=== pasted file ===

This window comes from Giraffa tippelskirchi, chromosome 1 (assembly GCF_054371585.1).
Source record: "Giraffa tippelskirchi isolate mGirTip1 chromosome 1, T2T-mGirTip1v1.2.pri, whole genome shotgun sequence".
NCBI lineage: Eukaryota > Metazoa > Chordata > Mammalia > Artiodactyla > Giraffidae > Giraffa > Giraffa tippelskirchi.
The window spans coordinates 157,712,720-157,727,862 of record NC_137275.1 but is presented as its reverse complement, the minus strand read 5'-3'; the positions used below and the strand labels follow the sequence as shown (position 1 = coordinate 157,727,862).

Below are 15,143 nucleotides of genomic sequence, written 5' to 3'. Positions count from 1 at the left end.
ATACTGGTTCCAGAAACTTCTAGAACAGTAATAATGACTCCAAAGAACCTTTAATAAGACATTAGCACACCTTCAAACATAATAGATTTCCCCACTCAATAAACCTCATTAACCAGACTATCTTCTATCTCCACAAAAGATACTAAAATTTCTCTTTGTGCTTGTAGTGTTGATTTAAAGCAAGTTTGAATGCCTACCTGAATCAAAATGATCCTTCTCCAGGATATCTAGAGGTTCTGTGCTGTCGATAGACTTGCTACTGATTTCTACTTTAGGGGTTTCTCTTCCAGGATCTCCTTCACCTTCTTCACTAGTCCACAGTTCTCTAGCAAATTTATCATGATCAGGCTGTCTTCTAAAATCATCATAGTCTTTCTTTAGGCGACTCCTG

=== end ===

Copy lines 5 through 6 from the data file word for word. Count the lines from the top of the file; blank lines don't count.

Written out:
Below are 15,143 nucleotides of genomic sequence, written 5' to 3'. Positions count from 1 at the left end.
ATACTGGTTCCAGAAACTTCTAGAACAGTAATAATGACTCCAAAGAACCTTTAATAAGACATTAGCACACCTTCAAACATAATAGATTTCCCCACTCAATAAACCTCATTAACCAGACTATCTTCTATCTCCACAAAAGATACTAAAATTTCTCTTTGTGCTTGTAGTGTTGATTTAAAGCAAGTTTGAATGCCTACCTGAATCAAAATGATCCTTCTCCAGGATATCTAGAGGTTCTGTGCTGTCGATAGACTTGCTACTGATTTCTACTTTAGGGGTTTCTCTTCCAGGATCTCCTTCACCTTCTTCACTAGTCCACAGTTCTCTAGCAAATTTATCATGATCAGGCTGTCTTCTAAAATCATCATAGTCTTTCTTTAGGCGACTCCTG